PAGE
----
Today on NPR’s “Morning Edition” I heard the story of Alexandra Chauran, a working fortuneteller from Washington state. Our economy may be plunging further into its death spiral, but for her, apparently, business is booming. “It’s a good sign when people come to me,” she says.
(This reminds me of a conversation I once had with a mortician. I asked what made him decide to pursue that line of work. “Job security,” he replied.)
Just who are the people who are paying a whopping $4.99/minute (up from the pre-bust rate of $2.50/minute) for a glimpse into Chauran’s crystal ball? It’s a lot of realtors, she says, some of whom call on a daily basis to cosmically vet their clients.
Sort of makes you wonder what kind of voodoo is going on at the investment houses.
For Chauran, fortunetelling is a full time job, and she’s definitely busy. She does face to face consultations and is available for parties. She also does some online work, which must be challenging now that dial-up has gone the way of the dinosaur (as the Psychic Friends Network used to tell us, psychic energy is stronger over the phone lines).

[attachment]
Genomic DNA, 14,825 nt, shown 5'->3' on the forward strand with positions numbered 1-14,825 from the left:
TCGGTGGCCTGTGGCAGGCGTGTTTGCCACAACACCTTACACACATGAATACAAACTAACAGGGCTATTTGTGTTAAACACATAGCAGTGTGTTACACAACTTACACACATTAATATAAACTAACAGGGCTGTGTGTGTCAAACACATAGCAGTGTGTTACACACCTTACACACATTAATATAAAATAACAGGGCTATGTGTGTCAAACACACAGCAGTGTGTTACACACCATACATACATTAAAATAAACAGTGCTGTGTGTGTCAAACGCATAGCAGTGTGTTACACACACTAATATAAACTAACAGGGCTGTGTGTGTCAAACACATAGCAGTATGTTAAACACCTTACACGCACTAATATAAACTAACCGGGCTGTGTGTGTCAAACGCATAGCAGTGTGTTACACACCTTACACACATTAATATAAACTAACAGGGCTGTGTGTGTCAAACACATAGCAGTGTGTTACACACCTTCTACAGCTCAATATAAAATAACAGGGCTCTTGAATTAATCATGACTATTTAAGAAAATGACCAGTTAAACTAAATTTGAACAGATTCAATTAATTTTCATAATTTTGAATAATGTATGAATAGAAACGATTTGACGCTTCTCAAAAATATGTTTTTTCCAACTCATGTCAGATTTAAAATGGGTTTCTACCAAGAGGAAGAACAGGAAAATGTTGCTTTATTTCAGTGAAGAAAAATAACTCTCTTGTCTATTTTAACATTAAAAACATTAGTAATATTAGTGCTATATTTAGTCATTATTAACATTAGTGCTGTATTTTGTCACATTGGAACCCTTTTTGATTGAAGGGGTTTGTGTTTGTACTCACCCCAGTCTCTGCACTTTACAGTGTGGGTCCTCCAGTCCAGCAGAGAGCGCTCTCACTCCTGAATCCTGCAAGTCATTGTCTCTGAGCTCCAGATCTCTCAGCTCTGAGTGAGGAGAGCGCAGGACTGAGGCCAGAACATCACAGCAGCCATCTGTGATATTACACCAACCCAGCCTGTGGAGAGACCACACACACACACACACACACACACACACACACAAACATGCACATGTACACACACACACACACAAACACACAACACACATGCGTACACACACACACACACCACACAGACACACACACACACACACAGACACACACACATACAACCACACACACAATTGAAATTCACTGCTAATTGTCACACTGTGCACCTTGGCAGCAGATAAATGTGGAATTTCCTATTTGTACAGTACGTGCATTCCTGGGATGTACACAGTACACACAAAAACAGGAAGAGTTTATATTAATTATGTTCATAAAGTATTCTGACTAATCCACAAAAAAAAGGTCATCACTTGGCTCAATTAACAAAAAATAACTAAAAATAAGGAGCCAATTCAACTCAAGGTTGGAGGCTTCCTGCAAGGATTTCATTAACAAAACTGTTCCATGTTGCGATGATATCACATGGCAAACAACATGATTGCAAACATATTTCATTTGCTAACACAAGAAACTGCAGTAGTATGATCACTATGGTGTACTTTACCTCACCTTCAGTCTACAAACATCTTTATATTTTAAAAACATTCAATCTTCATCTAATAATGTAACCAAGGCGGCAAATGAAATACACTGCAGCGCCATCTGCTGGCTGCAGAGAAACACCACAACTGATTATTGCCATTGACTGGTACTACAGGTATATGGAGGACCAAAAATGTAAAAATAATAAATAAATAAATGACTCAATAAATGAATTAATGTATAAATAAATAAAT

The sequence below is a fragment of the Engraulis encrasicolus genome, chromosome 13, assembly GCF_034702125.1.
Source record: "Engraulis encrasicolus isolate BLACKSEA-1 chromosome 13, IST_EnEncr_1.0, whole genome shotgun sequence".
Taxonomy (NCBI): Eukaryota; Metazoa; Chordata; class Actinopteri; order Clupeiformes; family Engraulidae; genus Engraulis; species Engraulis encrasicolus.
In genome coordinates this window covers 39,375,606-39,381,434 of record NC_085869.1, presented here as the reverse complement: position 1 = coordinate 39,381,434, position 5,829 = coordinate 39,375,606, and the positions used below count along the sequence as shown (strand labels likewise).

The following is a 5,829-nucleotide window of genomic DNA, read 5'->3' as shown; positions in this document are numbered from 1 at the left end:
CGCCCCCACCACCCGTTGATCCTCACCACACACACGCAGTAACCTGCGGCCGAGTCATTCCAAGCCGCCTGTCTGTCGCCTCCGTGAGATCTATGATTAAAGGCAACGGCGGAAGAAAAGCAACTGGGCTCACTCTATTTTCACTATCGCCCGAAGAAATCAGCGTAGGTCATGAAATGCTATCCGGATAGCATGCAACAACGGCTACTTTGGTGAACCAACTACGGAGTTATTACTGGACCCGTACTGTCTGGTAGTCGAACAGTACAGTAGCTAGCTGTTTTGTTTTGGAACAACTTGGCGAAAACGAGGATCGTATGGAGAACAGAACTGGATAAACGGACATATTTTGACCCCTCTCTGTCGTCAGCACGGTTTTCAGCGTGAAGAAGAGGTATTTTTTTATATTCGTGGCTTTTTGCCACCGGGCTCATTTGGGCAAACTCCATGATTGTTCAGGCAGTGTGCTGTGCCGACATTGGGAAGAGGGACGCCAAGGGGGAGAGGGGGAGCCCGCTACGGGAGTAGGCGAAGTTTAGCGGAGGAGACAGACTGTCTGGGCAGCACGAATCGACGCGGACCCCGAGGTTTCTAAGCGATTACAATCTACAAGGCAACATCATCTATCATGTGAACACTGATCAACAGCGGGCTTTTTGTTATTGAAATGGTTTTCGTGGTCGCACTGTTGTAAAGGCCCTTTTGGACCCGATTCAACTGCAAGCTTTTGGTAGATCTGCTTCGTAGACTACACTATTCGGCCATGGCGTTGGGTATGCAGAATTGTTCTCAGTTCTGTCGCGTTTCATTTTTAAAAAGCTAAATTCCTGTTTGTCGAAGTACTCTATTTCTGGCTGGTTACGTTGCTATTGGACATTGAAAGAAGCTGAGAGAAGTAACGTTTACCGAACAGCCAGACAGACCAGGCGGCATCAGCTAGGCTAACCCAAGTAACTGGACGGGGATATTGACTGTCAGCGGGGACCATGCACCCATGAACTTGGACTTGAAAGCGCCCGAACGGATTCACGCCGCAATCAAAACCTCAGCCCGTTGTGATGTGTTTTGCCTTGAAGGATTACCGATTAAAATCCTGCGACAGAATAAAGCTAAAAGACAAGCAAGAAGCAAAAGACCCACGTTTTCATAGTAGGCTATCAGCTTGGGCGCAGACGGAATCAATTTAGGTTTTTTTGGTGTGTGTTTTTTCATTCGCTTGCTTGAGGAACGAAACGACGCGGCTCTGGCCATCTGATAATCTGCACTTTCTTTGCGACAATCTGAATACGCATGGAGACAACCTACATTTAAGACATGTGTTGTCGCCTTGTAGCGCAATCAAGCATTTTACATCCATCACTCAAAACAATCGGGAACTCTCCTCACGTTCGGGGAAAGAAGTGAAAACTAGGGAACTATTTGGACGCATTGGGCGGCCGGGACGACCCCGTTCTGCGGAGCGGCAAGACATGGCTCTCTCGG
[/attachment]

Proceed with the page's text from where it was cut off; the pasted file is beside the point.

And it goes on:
No matter what shows up on your Tarot cards, though, don’t worry about Chauran raining on your parade. She says that, no matter what the content, a reading from her gives people the opportunity to change their lives and their futures for the better. “I’ve learned ways to give people a positive outlook without shutting them down,” she says. In other words, I guess, no news is bad news.
Besides giving me a bad case of the willies, Chauran’s evaluation of her profession’s role in our current climate seems itself to be a fulfillment of ancient prophesy: “For the time will come when they will not endure sound doctrine, but according to their own desires, because they have itching ears, they will heap up for themselves teachers; and they will turn their ears away from the truth, and be turned aside to fables.” That’s from the Bible, 2 Timothy 4:3-4.
No mention of whether the high cost per fable will be rising any time soon.